We're delighted to have a strong population of strange-tailed tyrants at the reserve. So much so that we've adopted these beautiful and endangered birds as the symbol of the Trust
The growing diversity of the animals of Reserva Don Luis is a fresh source of delight every time we return. We don't play favourites, but it's impossible not to engage more with some of our more conspicuous guests. One of these is the strange-tailed tyrant. The male is stoic in his tolerance of one of nature's strangest - and it would seem least practical - adaptations. He's willing to suffer to be beautiful, and somehow manages to fly with tail feathers that were surely designed for a bird three times his size.
We love his perseverance; his resolution to succeed against challenge, and his ability to prove that anything is possible. He's appearing in growing numbers on the Reserva Do Luis, and his success has become an allegory for, and a symbol of, our own.
When we started the process of updating and redesigning our website, we wanted to adopt an image that symbolised our aims and our challenges. This brave little flycatcher, with his indomitable character, was the perfect choice.
The logo is a stylised profile of a male tyrant, silhouetted against the sunrise. We coloured the sun the blue of the Argentinian flag in honour of this country's beauty, its climate and the breathtaking span of magnificent animals that it nurtures.
Our bat team is conducting bat research both in the Ibera Marshes and in other provinces. We are especially concentrating on Misiones at the moment where we find the largest bat in Argentina, Chrotopterus auriitus and Myotis ruber, two species that we are researching.
Greater Rhea, Nandu
Although we had 2 adult Greater Rheas at Reserva Don Luis, the male died in March 2016 and the female wandered off somewhere else. However in January 2021, we were asked to look after a very young Rhea so we are hoping that he or she will grow up to be one of our permanant residents.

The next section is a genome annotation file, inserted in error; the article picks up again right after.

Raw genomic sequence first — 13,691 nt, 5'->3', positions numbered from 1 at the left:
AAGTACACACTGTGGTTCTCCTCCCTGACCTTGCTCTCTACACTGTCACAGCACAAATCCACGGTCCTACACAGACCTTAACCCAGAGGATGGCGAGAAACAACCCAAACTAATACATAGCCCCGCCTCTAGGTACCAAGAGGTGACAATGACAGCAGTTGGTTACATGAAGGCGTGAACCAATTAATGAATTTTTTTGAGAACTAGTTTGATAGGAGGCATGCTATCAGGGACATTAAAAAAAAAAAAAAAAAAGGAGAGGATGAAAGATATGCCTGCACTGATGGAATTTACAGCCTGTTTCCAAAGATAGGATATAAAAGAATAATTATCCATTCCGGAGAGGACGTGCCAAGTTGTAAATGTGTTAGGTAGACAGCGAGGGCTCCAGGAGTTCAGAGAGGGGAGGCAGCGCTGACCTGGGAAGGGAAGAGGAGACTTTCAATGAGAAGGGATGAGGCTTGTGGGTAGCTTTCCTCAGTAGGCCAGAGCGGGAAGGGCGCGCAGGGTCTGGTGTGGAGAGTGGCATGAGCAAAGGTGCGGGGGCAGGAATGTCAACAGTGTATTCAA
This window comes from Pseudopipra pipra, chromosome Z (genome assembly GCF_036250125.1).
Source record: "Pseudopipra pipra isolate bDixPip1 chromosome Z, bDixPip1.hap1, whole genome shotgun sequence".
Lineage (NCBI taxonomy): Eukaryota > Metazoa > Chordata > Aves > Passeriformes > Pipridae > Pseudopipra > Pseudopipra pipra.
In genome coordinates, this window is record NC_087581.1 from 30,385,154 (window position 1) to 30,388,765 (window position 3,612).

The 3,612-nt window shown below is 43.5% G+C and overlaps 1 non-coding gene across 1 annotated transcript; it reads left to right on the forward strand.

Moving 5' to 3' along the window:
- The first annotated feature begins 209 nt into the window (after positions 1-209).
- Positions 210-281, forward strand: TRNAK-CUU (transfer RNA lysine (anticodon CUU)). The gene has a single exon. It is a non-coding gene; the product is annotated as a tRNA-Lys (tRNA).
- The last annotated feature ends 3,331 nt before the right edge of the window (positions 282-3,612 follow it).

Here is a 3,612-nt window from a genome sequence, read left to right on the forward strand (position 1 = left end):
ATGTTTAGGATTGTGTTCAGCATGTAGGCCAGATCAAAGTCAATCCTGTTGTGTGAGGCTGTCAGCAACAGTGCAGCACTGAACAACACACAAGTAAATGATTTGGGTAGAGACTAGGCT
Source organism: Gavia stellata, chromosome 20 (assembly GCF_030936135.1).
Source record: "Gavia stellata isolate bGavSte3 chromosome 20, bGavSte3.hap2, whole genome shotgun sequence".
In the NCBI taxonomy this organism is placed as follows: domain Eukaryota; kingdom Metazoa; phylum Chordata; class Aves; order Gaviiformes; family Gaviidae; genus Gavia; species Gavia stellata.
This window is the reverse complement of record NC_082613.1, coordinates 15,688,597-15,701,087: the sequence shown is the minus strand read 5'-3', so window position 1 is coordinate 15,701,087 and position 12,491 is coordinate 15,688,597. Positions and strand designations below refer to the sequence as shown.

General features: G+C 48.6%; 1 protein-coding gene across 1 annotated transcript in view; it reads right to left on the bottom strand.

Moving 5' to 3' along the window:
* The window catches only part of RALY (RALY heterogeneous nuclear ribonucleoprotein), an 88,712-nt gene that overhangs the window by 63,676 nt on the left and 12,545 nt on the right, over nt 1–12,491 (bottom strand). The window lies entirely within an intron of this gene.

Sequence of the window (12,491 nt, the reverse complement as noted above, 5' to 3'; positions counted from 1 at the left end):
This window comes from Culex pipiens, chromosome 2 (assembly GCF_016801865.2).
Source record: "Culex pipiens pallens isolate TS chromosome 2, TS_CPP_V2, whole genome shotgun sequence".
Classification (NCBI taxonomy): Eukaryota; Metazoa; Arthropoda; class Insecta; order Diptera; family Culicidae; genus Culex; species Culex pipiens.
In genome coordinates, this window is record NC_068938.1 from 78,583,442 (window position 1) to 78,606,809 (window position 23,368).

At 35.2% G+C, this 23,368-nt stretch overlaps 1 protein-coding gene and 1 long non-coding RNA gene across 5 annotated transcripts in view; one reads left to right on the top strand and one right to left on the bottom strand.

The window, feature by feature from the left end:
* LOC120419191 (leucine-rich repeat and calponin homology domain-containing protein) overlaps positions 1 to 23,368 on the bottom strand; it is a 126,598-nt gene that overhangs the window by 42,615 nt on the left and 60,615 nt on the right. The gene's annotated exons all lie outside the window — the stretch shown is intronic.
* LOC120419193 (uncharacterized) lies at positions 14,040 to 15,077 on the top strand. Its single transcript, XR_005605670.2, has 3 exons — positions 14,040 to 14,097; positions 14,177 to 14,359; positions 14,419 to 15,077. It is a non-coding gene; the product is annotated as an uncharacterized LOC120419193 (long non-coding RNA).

Rheas are an impressive sight, at nearly one and a half metres in height with a startling spread of wing; though flightless, their wingspan can exceed two and a half metres.
These flightless birds are the largest birds in South America. Their reproduction process is unusual in that the polygamous male tries to mate with several females who he then get to lay their eggs in his nest. If successful, he can have the eggs of up to 10 females in his nest. He incubates the eggs and looks after the hatchlings.
Because of their size they have few natural predators; though jaguars and pumas are known to prey on them, losses to the big cats are relatively small. Unfortunately, Man's ability to devastate species extends to rheas, and they are now officially listed as near-threatened. The main culprit has been loss of habitat as so much of South America is converted to ranch and forrestry. However, Rheas are also frequently regarded as pests owing to their fondness for cultivated plants such as cabbage. They also eat invertebrates, seeds and fruit.
During the breeding season, September to November, the male will emit very low frequency booming calls and will frequently spread his wings and wave his neck around if there is a female around. At our reserve this occurs a lot in Sept/Oct and generally the female completely ignores his advances.
Sadly our male was found dead in March 2016 due to unknown causes.